Scrub Typhus

Ira Shah
Consultant Pediatrician and Pediatric Infectious Diseases, Nanavati Hospital, Mumbai, India
First Created: 01/02/2013 

Introduction

Scrub typhus, also called Tsutsugamushi disease, is an acute infectious disease that is transmitted to humans by certain mites (chiggers). Recent outbreaks have been seen in India. The causative organism is Orientia (formerly Rickettsia) tsutsugamushi. Trombiculid mites (Leptotrombidium delinese & L. Akamushi) serve as both reservoirs and vectors.

Pathology

The basic pathologic process of scrub typhus is a perivasculitis of the small blood vessels analogous to the other rickettsial diseases. In addition, an eschar or necrotic inflammatory lesion develops at the site of the mite bite, with subsequent regional lymphadenopathy. General lymphadenopathy occurs commonly in scrub typhus but rarely or not at all in all other rickettsial diseases.

Presentation

The chigger bite results in a papule, enlarging to a bulla that rapidly sloughs, leaving a shallow ulcer. A black crust surrounded by a 1-2 cm erythematous raised circle then forms (Figure 1). Within 5 days, an unremitting fever to 40 degrees C accompanied by a severe headache is seen in virtually all patients. Generalized lymphadenopathy is the most consistent physical finding, The characteristic rash of scrub typhus is maculopapular & generalized & most prominent on non - exposed skin surfaces. Hepatosplenomegaly and conjunctival injection are common; deafness and tinnitus occur less commonly. Myocarditis and disseminated intravascular coagulation also have been reported.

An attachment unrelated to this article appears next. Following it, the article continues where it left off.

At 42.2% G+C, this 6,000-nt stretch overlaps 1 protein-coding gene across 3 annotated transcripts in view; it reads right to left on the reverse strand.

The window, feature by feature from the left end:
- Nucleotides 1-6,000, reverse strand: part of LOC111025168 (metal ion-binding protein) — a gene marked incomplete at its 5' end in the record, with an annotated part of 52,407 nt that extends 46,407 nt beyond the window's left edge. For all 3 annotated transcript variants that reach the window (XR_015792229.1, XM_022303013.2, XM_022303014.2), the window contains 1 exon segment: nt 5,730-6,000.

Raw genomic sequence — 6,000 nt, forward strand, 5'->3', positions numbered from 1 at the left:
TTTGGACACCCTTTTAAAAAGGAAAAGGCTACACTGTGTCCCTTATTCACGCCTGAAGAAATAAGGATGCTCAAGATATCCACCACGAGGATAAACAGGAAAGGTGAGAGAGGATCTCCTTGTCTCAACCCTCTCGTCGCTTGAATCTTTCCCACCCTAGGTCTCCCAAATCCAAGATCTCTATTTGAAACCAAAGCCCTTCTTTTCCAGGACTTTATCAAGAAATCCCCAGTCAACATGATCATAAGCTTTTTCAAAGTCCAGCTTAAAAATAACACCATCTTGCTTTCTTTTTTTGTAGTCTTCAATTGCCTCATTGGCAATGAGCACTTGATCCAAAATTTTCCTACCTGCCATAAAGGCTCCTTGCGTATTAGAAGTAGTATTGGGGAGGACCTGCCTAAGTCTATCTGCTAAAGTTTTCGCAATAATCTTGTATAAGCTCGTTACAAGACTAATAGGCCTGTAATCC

Figure 1: Rickettsial rash with eschar (arrow)


Scrub Typhus

Diagnosis

The Weil-Felix OX-K strain agglutination reaction may be the only serologic test available in less developed countries. However, it is not very sensitive; OX-K agglutinins develop in only a little more than 50 percent of scrub typhus patients. Moreover, OX-K agglutinins are also produced by relapsing fever. A fourfold rise in agglutinin titres in paired sera or a high cut-off titre (>1:320) in single samples is diagnostic for skin infection. Immunofluorescent tests are much more diagnostic and reliable.

Treatment

Tetracycline is the drug of choice. In younger children, chloramphenicol or quinolone group of antibiotics is used.


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